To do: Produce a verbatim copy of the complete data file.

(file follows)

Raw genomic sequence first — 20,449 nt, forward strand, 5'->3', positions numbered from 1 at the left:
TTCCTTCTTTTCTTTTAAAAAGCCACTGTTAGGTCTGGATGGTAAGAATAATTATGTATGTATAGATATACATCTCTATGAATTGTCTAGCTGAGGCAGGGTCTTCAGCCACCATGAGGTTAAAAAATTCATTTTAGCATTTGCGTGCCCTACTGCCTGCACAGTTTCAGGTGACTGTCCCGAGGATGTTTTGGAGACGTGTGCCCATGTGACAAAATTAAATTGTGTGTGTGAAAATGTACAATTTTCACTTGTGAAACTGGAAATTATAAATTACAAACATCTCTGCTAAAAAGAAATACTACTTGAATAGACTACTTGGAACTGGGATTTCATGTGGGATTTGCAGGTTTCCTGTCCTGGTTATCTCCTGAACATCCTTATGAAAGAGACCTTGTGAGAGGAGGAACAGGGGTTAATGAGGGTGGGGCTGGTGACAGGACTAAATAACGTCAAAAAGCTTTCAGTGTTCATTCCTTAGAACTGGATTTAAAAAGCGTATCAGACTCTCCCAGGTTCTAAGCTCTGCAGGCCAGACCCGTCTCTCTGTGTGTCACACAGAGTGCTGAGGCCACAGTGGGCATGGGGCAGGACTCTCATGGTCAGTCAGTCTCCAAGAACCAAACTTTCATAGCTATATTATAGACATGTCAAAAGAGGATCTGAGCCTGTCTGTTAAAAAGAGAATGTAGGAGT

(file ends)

Raw genomic sequence first — 20,449 nt, forward strand, 5'->3', positions numbered from 1 at the left:
TTCCTTCTTTTCTTTTAAAAAGCCACTGTTAGGTCTGGATGGTAAGAATAATTATGTATGTATAGATATACATCTCTATGAATTGTCTAGCTGAGGCAGGGTCTTCAGCCACCATGAGGTTAAAAAATTCATTTTAGCATTTGCGTGCCCTACTGCCTGCACAGTTTCAGGTGACTGTCCCGAGGATGTTTTGGAGACGTGTGCCCATGTGACAAAATTAAATTGTGTGTGTGAAAATGTACAATTTTCACTTGTGAAACTGGAAATTATAAATTACAAACATCTCTGCTAAAAAGAAATACTACTTGAATAGACTACTTGGAACTGGGATTTCATGTGGGATTTGCAGGTTTCCTGTCCTGGTTATCTCCTGAACATCCTTATGAAAGAGACCTTGTGAGAGGAGGAACAGGGGTTAATGAGGGTGGGGCTGGTGACAGGACTAAATAACGTCAAAAAGCTTTCAGTGTTCATTCCTTAGAACTGGATTTAAAAAGCGTATCAGACTCTCCCAGGTTCTAAGCTCTGCAGGCCAGACCCGTCTCTCTGTGTGTCACACAGAGTGCTGAGGCCACAGTGGGCATGGGGCAGGACTCTCATGGTCAGTCAGTCTCCAAGAACCAAACTTTCATAGCTATATTATAGACATGTCAAAAGAGGATCTGAGCCTGTCTGTTAAAAAGAGAATGTAGGAGT